Dear Annie: I’m writing because I hope the person this will help most will read it. My brother-in-law is an alcoholic and won’t see that he has a problem. His youngest brother died of alcoholic hepatitis, and he is headed down the same path. He is also emotionally abusive to anyone in his family (though not friends or acquaintances) that comes in contact with him when he is drunk, and he’s drunk more often than not. He has passed out on his dinner plate, fallen down in our driveway into the bushes, routinely passes out right after dinner and has driven while drunk (much to our chagrin). It is especially disturbing when he drunkenly screams at his own wife and his mother. It is typically a tirade of expletives. My husband has tried to get him to see that he has an issue. I have started attending Al-Anon, and I invited his wife and my mother-in-law, who both refuse to go.
I’m saddened that we have lost this person who once was good to be around. No one stops him when he gets abusive; no one corrects him or otherwise exposes him to any consequences for his actions. So, he continues to drink and to become emotionally abusive. He somehow maintains his friendships with his neighbors, who also don’t discourage him from drinking, which is why he prefers being around them.
When I suggest that someone try to explain to him when he is sober what he does (he blacks out and claims to be unaware that he did these things), they say that it would only make it worse. I know we can’t fix an alcoholic until he desires to change himself, but I want my mother-in-law to show him that there are consequences for his actions. When he gets this way, I want her or his wife to leave the dinner table, leave his house or otherwise let him know immediately that this behavior is unacceptable. They do not, and we all just sit there shaking, hearts racing, wondering if he will strike out physically next.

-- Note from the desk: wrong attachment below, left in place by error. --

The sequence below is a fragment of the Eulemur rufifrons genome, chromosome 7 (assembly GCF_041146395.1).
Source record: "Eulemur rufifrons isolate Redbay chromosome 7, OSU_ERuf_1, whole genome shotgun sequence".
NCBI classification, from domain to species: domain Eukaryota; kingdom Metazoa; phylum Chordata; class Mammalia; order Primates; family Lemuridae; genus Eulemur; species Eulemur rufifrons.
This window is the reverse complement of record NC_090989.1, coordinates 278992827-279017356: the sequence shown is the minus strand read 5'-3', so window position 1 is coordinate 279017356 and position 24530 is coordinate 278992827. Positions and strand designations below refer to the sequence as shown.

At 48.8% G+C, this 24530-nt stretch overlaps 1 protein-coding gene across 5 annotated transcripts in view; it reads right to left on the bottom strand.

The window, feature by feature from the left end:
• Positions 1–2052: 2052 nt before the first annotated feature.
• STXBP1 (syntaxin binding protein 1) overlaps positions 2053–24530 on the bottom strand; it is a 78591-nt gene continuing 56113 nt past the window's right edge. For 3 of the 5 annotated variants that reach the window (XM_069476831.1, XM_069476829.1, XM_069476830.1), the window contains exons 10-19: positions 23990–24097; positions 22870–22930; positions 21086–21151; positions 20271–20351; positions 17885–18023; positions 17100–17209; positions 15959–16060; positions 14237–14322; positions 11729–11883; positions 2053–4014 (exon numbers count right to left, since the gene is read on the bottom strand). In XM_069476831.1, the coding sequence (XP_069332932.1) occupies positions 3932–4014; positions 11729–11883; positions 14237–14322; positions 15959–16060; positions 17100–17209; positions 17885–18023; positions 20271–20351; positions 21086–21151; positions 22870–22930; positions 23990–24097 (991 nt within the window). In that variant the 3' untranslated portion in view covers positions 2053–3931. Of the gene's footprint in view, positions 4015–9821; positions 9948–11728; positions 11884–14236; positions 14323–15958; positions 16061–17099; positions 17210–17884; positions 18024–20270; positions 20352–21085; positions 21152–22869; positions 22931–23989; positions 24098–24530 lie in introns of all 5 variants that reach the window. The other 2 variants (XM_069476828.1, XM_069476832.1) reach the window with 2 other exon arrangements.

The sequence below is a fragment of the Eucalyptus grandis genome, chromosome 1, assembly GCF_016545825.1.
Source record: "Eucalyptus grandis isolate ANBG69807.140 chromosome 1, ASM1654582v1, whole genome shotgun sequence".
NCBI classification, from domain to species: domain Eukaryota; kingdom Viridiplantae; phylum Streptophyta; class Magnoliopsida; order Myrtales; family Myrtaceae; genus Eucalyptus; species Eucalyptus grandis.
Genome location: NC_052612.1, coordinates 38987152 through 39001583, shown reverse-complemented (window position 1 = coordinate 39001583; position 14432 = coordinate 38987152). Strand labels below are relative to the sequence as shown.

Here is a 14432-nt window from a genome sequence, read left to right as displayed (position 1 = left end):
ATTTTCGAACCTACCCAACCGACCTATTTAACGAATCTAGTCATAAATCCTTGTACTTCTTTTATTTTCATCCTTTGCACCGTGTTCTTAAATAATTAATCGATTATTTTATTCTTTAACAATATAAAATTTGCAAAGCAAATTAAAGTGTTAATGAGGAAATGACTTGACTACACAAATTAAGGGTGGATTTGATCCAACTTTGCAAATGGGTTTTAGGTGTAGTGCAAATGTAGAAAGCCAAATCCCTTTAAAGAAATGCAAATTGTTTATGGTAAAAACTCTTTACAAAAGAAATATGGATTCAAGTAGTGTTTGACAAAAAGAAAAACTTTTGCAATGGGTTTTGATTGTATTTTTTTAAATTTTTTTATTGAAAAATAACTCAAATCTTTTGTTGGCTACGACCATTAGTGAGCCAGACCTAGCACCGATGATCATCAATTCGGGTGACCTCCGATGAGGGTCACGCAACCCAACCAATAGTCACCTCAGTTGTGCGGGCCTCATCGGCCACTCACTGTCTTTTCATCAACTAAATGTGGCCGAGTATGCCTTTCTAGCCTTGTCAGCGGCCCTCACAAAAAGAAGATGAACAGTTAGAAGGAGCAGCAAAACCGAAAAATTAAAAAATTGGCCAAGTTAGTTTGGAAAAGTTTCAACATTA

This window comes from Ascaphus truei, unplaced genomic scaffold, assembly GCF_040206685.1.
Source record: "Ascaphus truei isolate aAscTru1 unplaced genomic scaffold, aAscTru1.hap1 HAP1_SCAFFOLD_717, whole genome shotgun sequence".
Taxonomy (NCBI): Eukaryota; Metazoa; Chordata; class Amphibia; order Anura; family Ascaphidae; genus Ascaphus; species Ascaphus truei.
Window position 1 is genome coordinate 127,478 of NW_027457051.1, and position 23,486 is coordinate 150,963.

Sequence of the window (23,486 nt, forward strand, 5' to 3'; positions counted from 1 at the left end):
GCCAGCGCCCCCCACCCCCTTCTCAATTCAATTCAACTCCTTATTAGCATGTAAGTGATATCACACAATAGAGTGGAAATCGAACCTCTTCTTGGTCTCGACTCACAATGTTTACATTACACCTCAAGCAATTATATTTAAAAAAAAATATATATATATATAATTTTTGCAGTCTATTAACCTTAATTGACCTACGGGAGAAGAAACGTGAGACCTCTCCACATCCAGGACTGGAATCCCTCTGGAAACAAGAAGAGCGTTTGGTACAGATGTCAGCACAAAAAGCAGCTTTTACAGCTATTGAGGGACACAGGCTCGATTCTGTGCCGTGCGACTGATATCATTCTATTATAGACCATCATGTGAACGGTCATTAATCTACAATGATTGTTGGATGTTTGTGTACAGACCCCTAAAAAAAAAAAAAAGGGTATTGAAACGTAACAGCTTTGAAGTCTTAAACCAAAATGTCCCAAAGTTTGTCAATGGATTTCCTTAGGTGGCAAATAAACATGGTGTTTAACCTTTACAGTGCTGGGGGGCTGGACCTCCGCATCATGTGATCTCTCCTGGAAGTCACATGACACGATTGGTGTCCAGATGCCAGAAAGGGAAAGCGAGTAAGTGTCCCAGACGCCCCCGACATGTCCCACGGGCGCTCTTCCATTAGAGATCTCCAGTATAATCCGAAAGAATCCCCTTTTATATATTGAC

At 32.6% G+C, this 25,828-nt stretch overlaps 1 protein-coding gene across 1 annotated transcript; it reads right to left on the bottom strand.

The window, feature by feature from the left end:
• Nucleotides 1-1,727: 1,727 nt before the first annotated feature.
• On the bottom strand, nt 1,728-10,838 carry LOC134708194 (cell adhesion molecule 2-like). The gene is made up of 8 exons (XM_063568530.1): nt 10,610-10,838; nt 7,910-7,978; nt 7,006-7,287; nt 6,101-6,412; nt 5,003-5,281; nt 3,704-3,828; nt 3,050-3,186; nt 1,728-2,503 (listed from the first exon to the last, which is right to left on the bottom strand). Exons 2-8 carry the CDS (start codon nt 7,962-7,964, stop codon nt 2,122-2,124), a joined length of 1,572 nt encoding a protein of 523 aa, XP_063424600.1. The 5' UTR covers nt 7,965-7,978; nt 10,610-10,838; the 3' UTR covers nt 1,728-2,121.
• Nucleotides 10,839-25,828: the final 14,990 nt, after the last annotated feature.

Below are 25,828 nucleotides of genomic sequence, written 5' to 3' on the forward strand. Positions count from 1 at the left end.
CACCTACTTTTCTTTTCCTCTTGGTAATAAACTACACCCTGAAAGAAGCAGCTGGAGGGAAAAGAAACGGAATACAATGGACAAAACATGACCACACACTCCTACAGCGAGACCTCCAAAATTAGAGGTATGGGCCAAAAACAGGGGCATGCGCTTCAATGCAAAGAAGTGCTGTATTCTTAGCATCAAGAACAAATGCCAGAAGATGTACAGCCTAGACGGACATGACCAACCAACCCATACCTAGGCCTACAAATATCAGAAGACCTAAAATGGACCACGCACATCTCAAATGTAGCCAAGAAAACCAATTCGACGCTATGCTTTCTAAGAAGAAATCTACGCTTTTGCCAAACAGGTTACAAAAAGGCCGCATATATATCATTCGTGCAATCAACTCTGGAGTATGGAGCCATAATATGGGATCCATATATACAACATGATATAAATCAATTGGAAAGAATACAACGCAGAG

I can’t stop going to dinners with my husband. We do limit time spent with my in-laws, but I am stumped as to what to say next time he gets belligerently drunk and starts in with his abusive tirades. Do we walk out leaving dinner on the table? Do we tell him we won’t spend any time with him unless he gets help? Any suggestions from you or your readers would be appreciated. – Frustrated and Frazzled
Dear Frustrated and Frazzled: I’m so sorry to hear that the disease of alcoholism has your beloved brother-in-law in its grip, and I hope he’ll find his way toward recovery eventually. In the meantime, excusing yourselves from social situations in which he begins getting drunk is a fine idea, and you should feel empowered to do that. As for telling him you won’t spend any time with him unless he gets help: That, too, is a fine idea, provided the following: 1) You are making the ultimatum for yourselves, not because you hope to influence his behavior; 2) You are 100% sure that you and your husband both mean it; and 3) You and your husband are both willing to see it through.
You’re absolutely right that family should stop shielding him from the consequences of his actions, as this only further enables his alcoholism. But you can’t force your sister-in-law and mother-in-law to understand this; it’s a conclusion they have to reach for themselves. I encourage you to continue to attend Al-Anon (or another program, such as Families Anonymous, and/or therapy) and to work with your husband to set boundaries between his brother and you two.
Lastly, when you know that he’s getting behind the wheel of a car after drinking, take his keys (all sets), if possible; call 911 if not.
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